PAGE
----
Newspapers across Russia and Central Asia have described events unfolding in Kyrgyzstan with increasing dismay and uncertainty.
Some commentators see President Askar Akayev's removal from power as an opening for chaos and economic decline, which will have an impact on Russia and the region.
The floral revolution is in fact a bloody coup, others argue, brought on nonetheless by popular anger at corruption and cronyism.
Instead of "velvet" and the aroma of roses and citrus in the air, there is the smell of smoke, blood and chaos.
Kazakhstan's Kazakhstanskaya Pravda
The tulip revolution has put the economic interests of Russia and Kyrgyzstan at risk. The country is gripped by chaos and disorder, and no-one knows what the new authorities will be like, or whether they will embark upon reprivatisation, Eastern-style. It is the West's economic policy which has first and foremost suffered a defeat in Bishkek.
Yevgeny Arsyukhin in Russia's Rossiyskaya Gazeta
Like all Kazakhs, I am anxiously following events in that country. And I desperately don't want that famous quote from the Iron Chancellor, Otto von Bismarck, to come true yet again: "Revolutions are planned by philosophers, carried out by idealists, and it's scum that reap the rewards."
Mark Aysberg in Kazakhstan's Ekspress-K
The Kyrgyz revolution has flared up out of a difficult socio-economic situation. It shows that, unless the new Kyrgyz authorities devise a clear strategy for their actions in the future and pay attention to solving the people's socio-economic problems, we may see fresh, widespread unrest. And it's unclear who that would sweep into power.
Roman Streshnev in Russia's Krasnaya Zvezda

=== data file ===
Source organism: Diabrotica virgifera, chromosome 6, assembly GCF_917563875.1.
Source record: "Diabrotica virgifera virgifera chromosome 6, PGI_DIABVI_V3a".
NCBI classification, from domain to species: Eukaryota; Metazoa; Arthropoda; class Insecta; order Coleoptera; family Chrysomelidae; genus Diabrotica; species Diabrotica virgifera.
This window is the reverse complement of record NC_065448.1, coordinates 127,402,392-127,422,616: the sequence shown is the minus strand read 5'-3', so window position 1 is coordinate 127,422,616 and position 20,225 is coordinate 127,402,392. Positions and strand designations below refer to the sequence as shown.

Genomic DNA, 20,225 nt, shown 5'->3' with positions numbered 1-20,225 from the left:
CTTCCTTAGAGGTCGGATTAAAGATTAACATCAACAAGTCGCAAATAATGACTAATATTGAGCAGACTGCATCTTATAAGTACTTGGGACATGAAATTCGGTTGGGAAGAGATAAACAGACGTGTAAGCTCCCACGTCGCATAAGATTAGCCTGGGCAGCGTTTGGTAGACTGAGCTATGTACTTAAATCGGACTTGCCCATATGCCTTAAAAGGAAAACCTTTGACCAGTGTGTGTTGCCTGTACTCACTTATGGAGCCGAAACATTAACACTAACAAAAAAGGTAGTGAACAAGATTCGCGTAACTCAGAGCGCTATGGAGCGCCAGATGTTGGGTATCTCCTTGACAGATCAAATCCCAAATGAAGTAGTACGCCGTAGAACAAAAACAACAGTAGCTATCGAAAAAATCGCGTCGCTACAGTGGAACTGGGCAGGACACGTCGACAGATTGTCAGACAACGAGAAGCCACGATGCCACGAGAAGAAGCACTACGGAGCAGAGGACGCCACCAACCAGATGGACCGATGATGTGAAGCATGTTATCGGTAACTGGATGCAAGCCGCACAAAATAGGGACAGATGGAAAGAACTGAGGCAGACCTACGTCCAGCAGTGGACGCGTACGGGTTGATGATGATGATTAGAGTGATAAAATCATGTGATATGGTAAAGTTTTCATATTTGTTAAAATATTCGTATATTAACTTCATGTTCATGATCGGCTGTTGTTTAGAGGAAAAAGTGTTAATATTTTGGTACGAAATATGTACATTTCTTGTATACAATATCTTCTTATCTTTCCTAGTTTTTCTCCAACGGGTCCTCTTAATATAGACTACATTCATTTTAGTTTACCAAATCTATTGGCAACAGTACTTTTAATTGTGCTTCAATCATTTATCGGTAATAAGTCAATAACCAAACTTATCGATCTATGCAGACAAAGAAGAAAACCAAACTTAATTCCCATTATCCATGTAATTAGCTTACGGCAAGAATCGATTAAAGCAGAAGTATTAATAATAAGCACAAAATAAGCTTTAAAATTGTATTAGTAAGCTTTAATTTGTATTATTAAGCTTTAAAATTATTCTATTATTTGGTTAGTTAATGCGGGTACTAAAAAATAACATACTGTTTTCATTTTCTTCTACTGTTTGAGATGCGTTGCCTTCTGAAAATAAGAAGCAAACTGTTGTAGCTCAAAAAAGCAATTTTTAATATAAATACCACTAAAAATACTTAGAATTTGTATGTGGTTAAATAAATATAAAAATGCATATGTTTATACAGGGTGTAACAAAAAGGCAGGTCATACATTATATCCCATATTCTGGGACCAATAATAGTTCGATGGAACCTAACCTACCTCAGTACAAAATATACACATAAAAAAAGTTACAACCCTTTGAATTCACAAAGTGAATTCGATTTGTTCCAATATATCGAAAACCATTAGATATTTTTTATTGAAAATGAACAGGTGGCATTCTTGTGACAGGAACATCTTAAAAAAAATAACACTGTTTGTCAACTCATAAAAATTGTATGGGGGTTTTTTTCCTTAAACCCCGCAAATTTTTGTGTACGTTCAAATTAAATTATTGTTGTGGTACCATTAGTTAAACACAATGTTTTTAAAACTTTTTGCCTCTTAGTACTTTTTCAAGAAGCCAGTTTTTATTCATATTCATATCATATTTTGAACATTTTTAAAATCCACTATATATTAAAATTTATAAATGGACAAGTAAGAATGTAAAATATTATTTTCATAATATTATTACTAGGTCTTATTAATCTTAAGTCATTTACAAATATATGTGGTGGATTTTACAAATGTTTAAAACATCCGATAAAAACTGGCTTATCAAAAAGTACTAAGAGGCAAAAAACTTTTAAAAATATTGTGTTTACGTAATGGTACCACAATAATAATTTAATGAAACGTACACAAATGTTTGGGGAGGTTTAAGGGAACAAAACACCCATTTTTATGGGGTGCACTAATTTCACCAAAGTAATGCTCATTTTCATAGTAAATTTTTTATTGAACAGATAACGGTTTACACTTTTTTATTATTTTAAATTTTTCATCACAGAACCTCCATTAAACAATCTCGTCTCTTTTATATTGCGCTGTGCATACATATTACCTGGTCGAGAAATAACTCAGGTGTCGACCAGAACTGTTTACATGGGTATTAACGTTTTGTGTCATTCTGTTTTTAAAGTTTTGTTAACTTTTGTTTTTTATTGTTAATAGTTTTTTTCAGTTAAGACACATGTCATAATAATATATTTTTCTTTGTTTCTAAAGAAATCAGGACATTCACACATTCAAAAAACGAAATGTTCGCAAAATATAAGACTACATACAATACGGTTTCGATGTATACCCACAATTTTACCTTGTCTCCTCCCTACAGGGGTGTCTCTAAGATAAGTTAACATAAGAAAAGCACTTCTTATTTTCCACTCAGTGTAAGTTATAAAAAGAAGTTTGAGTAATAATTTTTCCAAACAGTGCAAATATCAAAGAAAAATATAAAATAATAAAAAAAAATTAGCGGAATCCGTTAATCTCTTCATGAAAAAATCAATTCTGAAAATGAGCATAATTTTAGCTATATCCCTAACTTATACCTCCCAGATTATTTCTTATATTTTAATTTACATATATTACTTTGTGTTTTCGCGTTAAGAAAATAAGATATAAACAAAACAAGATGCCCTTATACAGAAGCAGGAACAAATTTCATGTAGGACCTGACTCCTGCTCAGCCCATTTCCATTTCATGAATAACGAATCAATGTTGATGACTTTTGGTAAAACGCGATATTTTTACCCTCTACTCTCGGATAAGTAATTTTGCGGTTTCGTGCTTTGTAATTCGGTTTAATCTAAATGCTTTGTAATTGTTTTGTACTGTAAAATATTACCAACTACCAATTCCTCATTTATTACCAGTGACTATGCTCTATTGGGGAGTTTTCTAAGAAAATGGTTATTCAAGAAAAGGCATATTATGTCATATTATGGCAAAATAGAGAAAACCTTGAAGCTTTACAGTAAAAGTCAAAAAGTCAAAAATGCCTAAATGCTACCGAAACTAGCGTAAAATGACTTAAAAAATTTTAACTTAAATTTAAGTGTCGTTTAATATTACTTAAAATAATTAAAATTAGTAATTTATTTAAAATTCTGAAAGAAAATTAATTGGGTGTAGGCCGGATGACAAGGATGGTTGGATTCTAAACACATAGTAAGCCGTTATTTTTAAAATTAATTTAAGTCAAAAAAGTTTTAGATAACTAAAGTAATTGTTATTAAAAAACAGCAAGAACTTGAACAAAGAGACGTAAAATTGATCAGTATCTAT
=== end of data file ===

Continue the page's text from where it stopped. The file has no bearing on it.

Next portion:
Lying at the heart of the coup in Kyrgyzstan, as in other countries in the CIS, are popular dissatisfaction with the state of the economy, severe unemployment, corruption, arbitrary conduct among officials and in the courts, cynical cronyism and nepotism. No 'floral' revolution can happen without relying on widespread and justified protest. But the outcome of this popular discontent depends on who grabs it by the horns and gives it direction.
Y Kotofeyev in Russia's Sovetskaya Rossiya
The Kyrgyz revolution puts one in mind of that old English saying: "Where there's a will, there's a way". The opposition decided to come to Bishkek, and came. But life is rewriting that saying to accompany a rather revolutionary tune: "Where there's a way, there lie desire, enticement and temptation." Georgia and Ukraine paved the way for Kyrgyzstan, showed it the path, scattered with roses and decorated with orange road signs.
Sergei Maslov in Russia's Tribuna
The Uzbek side proceeds from the conviction that the events of recent days and weeks in Kyrgyzstan are not sudden and spontaneous processes, and that they have, first of all, resulted from indignation that has been mounting for a long time among the people...
Uzbek foreign ministry statement in Uzbekistan's Pravda Vostoka
An honest nation, a genuine nation, will not put up with oppression and humiliation. What is it, if not humiliation, when the country's president sidelines citizens who know the situation very well, and ushers in his relatives from all over the place?
Kazakhstan's Zhas Alash
Bishkek has officially spent its first night of freedom. After the rebels seized power in the country, the cradle of "stability and prosperity" was looted and destroyed... Even the wildest fantasy of a sick man could hardly expect that "revolutionaries" and "freedom fighters" - read: marauders and criminals - would destroy the centre of the city, seize arms and refuse to obey the leaders who led them to the barricades. And that "the people's anger" would in fact turn into banal robberies... Thanks to television the world has seen shameful footage: a coup d'etat and rebellion by a bestial crowd drunk on vodka and high on drugs - and which had been taken to the capital "for peaceful protests".
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